Peter Nhiany was born in 1980 in a small village called Tong in South Sudan. He is Dinka by tribe from the upper Nile region of Jongley. Peter fled his homeland when only nine years old, leaving parents, brothers and sisters in their province that was devastated by war and genocide.
Peter’s town was repeatedly attacked by northern insurgents over a period of years. News reports refer to the conflict as a civil war, but that doesn’t do justice to the 2 million South Sudanese killed over several decades. Many Sudanese, including children, were shot to death or captured. These prolonged attacks on the Dinka people resulted in parents and children fleeing for their lives, often dispersing separately. Fleeing in desperation and fear, Peter joined with other children to escape the unceasing attacks on Sudanese Christians.
Many of the children made their way to Ethiopia and some to other neighboring countries such as Uganda and Kenya in East Africa where they gathered in refugee camps. Life in these camps was not easy due to food scarcity and endemic disease. Many children perished in these camps in spite of the best efforts of humanitarian relief workers. Nine year old Peter would live in these refugee camps apart from family for the next 12 years. His mother, sister and two cousins in South Sudan were killed during this period when their village was bombed from the air.
In August 2001, through the now-famous Lost Boys rescue and resettlement program, Peter was one of the 3800 fortunate ones chosen to be allowed to immigrate to safety in the United States. He eventually settled in the Manchester, NH area where some 600 – 800 other Sudanese reside. Peter has worked as residential counselor at a rehabilitation center helping people with development disabilities. Currently, he is a full-time Residential Instructor with Easter Seals while also pursuing a degree in social and behavioral sciences at a local college. Peter Nhiany became a proud U.S. citizen in 2007.
In 2006 Peter and I co-founded Life for Sudan, a charitable non-profit designed to assist both Sudanese refugees in New England, and to help with the rebuilding of primary schools in South Sudan. Peter serves as our Vice President and has two over-riding passions in life: education as the pathway to achievement and the helping of others. I’ve never seen Peter down and in a pessimistic mood. Concerned, worried of course; but he never ever loses his optimistic outlook. He never wallows in self pity. Never.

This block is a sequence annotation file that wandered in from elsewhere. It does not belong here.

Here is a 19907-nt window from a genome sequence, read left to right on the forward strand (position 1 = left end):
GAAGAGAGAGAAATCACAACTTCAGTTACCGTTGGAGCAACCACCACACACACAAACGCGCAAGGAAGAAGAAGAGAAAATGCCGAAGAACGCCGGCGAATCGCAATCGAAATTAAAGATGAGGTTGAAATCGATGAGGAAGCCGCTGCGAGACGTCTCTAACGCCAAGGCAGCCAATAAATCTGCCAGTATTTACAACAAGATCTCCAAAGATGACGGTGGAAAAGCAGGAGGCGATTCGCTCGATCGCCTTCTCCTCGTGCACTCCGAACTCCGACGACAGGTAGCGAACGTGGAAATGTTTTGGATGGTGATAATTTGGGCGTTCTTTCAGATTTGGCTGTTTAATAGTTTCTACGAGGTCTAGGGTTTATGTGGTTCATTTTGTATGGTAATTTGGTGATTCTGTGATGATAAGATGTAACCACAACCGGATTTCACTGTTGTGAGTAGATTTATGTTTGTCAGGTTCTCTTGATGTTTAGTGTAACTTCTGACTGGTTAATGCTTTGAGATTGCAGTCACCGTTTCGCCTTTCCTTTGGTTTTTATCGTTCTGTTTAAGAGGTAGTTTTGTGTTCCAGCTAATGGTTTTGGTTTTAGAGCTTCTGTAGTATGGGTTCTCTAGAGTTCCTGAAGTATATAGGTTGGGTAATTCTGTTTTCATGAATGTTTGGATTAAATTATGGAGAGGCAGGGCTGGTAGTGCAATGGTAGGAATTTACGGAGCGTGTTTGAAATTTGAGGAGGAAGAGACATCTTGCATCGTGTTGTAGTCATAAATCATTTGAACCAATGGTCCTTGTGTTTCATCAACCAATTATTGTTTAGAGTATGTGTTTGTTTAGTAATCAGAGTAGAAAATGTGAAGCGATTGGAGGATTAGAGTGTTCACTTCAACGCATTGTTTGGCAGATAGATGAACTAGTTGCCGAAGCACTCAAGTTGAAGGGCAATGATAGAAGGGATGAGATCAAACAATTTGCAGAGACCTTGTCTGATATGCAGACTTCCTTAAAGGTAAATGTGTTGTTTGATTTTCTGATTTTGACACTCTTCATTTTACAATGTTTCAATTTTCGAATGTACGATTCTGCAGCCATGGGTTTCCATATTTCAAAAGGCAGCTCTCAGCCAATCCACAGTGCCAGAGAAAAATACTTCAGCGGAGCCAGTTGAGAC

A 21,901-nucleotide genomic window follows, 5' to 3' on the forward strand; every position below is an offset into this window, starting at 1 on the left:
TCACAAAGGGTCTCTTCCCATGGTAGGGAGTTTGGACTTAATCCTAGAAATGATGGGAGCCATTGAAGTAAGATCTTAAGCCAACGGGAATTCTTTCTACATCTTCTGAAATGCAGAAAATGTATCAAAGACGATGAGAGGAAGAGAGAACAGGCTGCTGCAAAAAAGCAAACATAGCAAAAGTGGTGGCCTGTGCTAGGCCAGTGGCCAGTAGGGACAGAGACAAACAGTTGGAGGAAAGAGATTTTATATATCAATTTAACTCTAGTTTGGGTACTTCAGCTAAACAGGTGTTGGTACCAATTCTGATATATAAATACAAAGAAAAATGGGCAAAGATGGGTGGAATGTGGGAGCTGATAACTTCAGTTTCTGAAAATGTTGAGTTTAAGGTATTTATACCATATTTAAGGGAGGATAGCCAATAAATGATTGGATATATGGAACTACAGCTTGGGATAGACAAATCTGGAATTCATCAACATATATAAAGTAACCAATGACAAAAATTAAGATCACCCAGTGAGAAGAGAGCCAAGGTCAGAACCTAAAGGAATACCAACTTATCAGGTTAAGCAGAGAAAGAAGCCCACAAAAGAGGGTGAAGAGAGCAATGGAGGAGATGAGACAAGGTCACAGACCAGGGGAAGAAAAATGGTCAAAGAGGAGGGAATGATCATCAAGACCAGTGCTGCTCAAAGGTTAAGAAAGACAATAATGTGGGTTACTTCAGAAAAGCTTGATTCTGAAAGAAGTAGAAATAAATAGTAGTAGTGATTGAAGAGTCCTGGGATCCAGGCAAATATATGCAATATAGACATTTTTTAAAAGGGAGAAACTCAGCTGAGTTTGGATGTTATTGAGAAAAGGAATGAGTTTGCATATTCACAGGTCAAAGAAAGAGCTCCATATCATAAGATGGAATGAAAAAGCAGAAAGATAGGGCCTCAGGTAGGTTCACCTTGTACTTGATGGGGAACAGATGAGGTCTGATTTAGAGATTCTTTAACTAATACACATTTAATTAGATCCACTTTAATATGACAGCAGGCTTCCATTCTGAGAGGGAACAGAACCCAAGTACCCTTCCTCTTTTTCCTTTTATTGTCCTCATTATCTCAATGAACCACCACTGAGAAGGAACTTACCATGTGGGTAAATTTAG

Right now Peter is back in Sudan visiting family, including his wife and daughter who have not yet been able to join him in the U.S. (another hardship that is hard for me to fathom). Peter is also there to vote in the South Sudan referendum. Forged from the 2005 Peace Accord that brought an end to the active conflict, the agreement called for a referendum to be held in January 2011 to determine if South Sudan would stay linked to the government in the north, or would form an independent state. Not surprising, the sentiment expressed by most South Sudanese is for independence.
So I think I found my New Years’ resolution. In spite of any troubles that come my way in 2011, or the carry-overs from 2010 for that matter, I’m trying to learn from, and model myself after, my friend Peter.
If anyone would like to help out Life for Sudan with a donation, we will put it to good use. We have no salaried staff, it’s all volunteer. So nearly 100% of donations we take in go out as assistance for Sudanese. Contact us at http://www.lifeforsudan.org/ or you can make a donation on-line with a credit card through the secure site of Network for Good http://www.networkforgood.org/ . Just search for Life for Sudan on their site.